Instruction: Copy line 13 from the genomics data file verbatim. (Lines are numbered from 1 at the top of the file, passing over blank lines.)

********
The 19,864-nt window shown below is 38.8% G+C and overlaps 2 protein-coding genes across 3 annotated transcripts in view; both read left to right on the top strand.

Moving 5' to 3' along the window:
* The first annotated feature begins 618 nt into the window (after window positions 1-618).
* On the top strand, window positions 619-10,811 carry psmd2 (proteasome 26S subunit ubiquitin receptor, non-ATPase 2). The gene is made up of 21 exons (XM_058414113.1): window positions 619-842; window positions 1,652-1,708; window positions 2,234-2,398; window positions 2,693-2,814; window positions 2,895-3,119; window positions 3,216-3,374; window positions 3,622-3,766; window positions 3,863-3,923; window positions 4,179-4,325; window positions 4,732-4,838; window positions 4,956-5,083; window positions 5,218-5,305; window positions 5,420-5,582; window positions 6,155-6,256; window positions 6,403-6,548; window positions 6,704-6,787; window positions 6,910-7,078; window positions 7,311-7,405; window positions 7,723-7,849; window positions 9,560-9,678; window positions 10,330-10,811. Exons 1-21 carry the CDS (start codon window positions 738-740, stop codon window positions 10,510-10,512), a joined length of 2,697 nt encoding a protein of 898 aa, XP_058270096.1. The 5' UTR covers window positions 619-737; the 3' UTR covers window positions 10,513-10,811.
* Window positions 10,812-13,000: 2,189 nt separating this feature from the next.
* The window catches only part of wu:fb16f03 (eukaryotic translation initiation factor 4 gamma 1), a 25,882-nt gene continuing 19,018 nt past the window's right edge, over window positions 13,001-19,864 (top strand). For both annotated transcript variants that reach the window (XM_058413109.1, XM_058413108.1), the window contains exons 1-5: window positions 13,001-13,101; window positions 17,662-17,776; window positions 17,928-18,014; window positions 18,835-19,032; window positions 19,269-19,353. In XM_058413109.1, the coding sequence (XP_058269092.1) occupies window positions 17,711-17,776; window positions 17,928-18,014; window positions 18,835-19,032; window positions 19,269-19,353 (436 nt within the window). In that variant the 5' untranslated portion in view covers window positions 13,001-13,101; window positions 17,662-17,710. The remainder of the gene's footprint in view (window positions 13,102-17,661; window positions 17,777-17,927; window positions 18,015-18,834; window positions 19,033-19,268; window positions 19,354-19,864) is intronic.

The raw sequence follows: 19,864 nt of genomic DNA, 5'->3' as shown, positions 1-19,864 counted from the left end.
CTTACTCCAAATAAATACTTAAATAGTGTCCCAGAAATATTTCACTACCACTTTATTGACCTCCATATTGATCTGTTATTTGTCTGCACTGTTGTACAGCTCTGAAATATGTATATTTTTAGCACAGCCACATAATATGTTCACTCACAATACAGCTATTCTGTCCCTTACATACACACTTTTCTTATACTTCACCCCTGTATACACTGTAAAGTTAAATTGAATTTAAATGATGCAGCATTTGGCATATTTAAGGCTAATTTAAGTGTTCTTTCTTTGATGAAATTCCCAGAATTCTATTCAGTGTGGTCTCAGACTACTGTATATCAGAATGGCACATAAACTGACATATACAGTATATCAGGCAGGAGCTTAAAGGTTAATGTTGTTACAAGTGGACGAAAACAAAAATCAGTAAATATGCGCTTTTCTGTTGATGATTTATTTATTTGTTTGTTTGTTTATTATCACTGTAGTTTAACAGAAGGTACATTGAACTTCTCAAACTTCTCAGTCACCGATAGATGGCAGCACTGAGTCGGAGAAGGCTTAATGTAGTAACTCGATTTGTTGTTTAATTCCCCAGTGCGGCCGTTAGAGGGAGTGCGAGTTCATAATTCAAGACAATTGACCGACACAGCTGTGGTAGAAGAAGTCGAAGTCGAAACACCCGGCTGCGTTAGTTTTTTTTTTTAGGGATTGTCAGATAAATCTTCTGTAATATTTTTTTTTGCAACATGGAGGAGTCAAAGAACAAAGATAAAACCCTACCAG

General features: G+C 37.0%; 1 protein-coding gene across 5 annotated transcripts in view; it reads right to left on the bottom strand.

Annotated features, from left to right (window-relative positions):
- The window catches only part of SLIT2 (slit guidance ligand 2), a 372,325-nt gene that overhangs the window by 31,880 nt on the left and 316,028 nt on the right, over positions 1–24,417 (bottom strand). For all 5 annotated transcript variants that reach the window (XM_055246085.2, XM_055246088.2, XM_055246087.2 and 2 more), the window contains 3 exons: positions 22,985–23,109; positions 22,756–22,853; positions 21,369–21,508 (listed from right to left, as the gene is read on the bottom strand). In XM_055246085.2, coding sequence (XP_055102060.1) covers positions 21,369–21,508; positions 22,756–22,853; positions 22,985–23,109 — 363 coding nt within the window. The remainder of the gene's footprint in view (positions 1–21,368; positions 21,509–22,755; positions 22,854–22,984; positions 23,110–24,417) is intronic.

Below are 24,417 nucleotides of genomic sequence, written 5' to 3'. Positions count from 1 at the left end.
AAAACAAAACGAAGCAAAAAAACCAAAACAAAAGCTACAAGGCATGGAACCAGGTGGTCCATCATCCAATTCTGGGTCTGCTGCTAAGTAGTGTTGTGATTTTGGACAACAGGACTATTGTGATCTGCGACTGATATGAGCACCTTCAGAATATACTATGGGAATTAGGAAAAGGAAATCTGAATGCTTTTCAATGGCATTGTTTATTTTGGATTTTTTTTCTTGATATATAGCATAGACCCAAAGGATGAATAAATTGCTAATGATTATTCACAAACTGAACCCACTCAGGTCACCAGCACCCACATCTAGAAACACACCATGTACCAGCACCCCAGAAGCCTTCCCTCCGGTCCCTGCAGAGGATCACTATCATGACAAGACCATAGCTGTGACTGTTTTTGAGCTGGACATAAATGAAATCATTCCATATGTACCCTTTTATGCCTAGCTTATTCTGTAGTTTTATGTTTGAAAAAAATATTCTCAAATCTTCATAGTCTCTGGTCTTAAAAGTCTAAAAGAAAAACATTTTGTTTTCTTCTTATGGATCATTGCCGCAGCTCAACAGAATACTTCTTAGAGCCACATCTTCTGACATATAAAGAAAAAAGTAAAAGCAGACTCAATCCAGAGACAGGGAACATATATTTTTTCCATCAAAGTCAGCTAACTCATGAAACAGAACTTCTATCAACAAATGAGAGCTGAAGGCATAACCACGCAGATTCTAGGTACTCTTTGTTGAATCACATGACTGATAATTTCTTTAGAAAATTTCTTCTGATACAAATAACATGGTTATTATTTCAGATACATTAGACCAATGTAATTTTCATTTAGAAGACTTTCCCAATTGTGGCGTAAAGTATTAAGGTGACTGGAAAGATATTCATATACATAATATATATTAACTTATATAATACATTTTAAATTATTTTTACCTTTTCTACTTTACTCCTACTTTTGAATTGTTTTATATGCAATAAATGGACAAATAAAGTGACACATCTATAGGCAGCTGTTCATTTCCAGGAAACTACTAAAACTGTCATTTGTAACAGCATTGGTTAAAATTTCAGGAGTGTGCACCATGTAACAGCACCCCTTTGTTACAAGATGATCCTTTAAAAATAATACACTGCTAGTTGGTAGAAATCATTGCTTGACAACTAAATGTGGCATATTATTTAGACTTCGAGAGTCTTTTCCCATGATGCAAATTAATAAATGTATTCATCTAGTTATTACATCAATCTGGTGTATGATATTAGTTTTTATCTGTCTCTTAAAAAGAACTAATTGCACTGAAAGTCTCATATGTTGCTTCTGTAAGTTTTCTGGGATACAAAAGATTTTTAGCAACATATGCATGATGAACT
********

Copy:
AAAACAAAACGAAGCAAAAAAACCAAAACAAAAGCTACAAGGCATGGAACCAGGTGGTCCATCATCCAATTCTGGGTCTGCTGCTAAGTAGTGTTGTGATTTTGGACAACAGGACTATTGTGATCTGCGACTGATATGAGCACCTTCAGAATATACTATGGGAATTAGGAAAAGGAAATCTGAATGCTTTTCAATGGCATTGTTTATTTTGGATTTTTTTTCTTGATATATAGCATAGACCCAAAGGATGAATAAATTGCTAATGATTATTCACAAACTGAACCCACTCAGGTCACCAGCACCCACATCTAGAAACACACCATGTACCAGCACCCCAGAAGCCTTCCCTCCGGTCCCTGCAGAGGATCACTATCATGACAAGACCATAGCTGTGACTGTTTTTGAGCTGGACATAAATGAAATCATTCCATATGTACCCTTTTATGCCTAGCTTATTCTGTAGTTTTATGTTTGAAAAAAATATTCTCAAATCTTCATAGTCTCTGGTCTTAAAAGTCTAAAAGAAAAACATTTTGTTTTCTTCTTATGGATCATTGCCGCAGCTCAACAGAATACTTCTTAGAGCCACATCTTCTGACATATAAAGAAAAAAGTAAAAGCAGACTCAATCCAGAGACAGGGAACATATATTTTTTCCATCAAAGTCAGCTAACTCATGAAACAGAACTTCTATCAACAAATGAGAGCTGAAGGCATAACCACGCAGATTCTAGGTACTCTTTGTTGAATCACATGACTGATAATTTCTTTAGAAAATTTCTTCTGATACAAATAACATGGTTATTATTTCAGATACATTAGACCAATGTAATTTTCATTTAGAAGACTTTCCCAATTGTGGCGTAAAGTATTAAGGTGACTGGAAAGATATTCATATACATAATATATATTAACTTATATAATACATTTTAAATTATTTTTACCTTTTCTACTTTACTCCTACTTTTGAATTGTTTTATATGCAATAAATGGACAAATAAAGTGACACATCTATAGGCAGCTGTTCATTTCCAGGAAACTACTAAAACTGTCATTTGTAACAGCATTGGTTAAAATTTCAGGAGTGTGCACCATGTAACAGCACCCCTTTGTTACAAGATGATCCTTTAAAAATAATACACTGCTAGTTGGTAGAAATCATTGCTTGACAACTAAATGTGGCATATTATTTAGACTTCGAGAGTCTTTTCCCATGATGCAAATTAATAAATGTATTCATCTAGTTATTACATCAATCTGGTGTATGATATTAGTTTTTATCTGTCTCTTAAAAAGAACTAATTGCACTGAAAGTCTCATATGTTGCTTCTGTAAGTTTTCTGGGATACAAAAGATTTTTAGCAACATATGCATGATGAACT